It’s time to repot your mini Monstera once you see roots coming out of the drainage hole or notice the soil drying out too quickly.
Repotting is best done in spring or early summer. Gently remove it from its pot and give it a shake to remove excess soil from the roots. Go one pot size up, providing some nice fresh soil. That should be enough to hold your plant over at least until next spring!
Propagating Rhaphidophora tetrasperma
You only need a small piece of Rhaphidophora tetrasperma to create a whole new specimen. Due to their long stems, these plants are ideal candidates for stem propagation, which is basically fancy language for beheading. The nice thing is that the headless vine will re-sprout from a different growth point, so you don’t have to worry about the mother plant suffering if you take cuttings.
Cuttings can be placed back in the mother plant’s container to give her a fuller look or potted separately.
Here’s how propagating mini Monstera works:
- Select a vine to take a cutting from. The cutting should be at least 2 inches long, and have a node (growth point) and a leaf or two for proper photosynthesis.
- Use clean pruning shears to cut just below a node.
- Propagating in water: Place the cutting in a glass of water in a bright location (out of direct sun). Once the roots are an inch or two long (which can take a few weeks to months), you can pot up your brand-new plant.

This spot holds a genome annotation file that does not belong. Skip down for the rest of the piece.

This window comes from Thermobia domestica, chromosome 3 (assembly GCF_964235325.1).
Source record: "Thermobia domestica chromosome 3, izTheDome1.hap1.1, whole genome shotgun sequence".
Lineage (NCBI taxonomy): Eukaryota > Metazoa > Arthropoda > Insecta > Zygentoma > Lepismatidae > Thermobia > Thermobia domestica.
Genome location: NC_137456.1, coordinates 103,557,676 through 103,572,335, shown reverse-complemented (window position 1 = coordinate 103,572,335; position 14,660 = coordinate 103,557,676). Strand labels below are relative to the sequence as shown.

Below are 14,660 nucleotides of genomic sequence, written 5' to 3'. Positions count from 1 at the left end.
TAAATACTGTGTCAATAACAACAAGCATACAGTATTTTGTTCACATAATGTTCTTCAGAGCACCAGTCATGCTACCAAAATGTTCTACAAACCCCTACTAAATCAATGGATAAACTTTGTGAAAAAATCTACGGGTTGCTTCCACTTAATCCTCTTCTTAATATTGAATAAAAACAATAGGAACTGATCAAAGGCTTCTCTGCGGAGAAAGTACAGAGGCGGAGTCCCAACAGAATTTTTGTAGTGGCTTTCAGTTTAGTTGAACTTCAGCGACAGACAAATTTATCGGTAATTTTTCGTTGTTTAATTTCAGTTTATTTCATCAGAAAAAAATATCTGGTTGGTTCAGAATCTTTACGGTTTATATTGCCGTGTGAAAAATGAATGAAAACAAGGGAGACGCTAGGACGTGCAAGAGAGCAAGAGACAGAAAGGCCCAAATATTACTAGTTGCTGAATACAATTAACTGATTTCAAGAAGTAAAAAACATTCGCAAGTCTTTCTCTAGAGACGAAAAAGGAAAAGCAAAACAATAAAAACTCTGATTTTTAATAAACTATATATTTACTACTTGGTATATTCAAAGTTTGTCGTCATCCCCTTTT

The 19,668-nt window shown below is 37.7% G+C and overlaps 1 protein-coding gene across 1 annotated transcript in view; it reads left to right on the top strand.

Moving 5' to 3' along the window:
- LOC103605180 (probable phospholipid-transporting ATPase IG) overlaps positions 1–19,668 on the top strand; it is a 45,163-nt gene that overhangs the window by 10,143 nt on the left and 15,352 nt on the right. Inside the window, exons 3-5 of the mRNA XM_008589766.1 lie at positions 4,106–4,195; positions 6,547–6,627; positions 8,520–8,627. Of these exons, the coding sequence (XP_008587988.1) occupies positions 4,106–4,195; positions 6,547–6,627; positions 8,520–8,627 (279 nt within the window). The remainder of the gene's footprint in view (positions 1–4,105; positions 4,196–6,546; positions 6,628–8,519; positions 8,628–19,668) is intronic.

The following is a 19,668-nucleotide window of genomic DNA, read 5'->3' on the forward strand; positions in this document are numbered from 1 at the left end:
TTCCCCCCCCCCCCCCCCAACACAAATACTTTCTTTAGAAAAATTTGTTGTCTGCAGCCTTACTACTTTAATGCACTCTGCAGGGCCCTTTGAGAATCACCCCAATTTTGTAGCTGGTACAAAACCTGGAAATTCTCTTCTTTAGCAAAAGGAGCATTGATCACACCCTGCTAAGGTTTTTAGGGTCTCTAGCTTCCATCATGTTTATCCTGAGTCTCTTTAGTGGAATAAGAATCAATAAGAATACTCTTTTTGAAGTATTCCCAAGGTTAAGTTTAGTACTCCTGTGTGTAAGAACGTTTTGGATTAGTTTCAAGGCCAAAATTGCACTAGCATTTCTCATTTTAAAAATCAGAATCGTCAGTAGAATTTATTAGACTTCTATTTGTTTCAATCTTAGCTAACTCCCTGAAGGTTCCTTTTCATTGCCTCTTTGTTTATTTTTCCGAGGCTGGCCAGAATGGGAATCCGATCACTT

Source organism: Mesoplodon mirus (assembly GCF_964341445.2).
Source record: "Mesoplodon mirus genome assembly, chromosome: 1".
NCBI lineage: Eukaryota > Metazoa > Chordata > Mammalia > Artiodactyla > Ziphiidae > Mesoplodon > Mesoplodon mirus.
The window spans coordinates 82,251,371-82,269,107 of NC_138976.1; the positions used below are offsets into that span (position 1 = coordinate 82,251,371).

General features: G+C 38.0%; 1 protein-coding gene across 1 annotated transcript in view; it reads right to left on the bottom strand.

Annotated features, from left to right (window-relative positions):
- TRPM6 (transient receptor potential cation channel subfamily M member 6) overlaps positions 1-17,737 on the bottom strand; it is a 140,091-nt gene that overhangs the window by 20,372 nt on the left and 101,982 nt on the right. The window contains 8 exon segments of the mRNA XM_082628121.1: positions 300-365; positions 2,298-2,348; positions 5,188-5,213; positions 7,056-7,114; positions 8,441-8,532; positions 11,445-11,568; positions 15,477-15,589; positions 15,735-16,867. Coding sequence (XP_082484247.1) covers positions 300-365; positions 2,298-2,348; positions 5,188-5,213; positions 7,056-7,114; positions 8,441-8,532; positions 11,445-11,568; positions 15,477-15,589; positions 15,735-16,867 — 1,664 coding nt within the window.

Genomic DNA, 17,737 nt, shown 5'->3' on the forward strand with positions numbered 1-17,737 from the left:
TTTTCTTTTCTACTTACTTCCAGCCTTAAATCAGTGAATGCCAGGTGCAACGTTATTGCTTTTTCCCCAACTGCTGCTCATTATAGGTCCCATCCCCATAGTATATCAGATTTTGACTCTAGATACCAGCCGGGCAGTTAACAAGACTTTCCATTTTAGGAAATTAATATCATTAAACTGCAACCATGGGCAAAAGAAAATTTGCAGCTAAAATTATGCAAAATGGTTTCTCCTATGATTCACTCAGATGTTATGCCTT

- Propagating in soil: Prepare some normal mini Monstera soil in a small (nursery) planter and stick the cutting in there. Place in a bright location (out of direct sun) and keep lightly moist. You’ll know you’re good once the first new leaves appear.
If you’re propagating in soil, a dash of rooting hormone like this one can really help get your cutting started, but it’s not a must.
And voilà! It’s this simple to multiply your plant in order to give away, sell, or just expand your own collection.
Common questions about Rhaphidophora tetrasperma care
Why is my Rhaphidophora tetrasperma not splitting?
How much light is your plant getting? Unless it’s a juvenile, the most common cause for leaves reverting to a non-split appearance is light starvation.
I accidentally deprived my Rhaphidophora of light one summer (I had to keep the shutters closed due to my home becoming too hot), and it promptly put out some splitless leaves. Whoops! No permanent damage, though; once I gave it more light, new leaves began to come out split again.
Is Rhaphidophora tetrasperma toxic to cats and dogs?
Chewing on mini Monstera leaves can cause irritation and swelling in your pet’s mouth and throat, as the sap contains oxalic acid. Permanent damage is very unlikely, but it may be a good idea to grow this species out of your furry friend’s reach, especially if you’re dealing with a repeat offender.
Boyce, P. C. (1999). The genus Rhaphidophora Hassk.(Araceae-Monsteroideae-Monstereae) in Peninsular Malaysia and Singapore. Gard. Bull. Singapore, 51(1), 183-56.
Boyce, P. C., Zulhazman, H., & Sofiman, O. A. (2012). Studies on Monstereae (Araceae) of Peninsular Malaysia IV: The enigmatic Rhaphidophora corneri refound after 75 years. Gard. Bull. Singapore, 64, 281-288.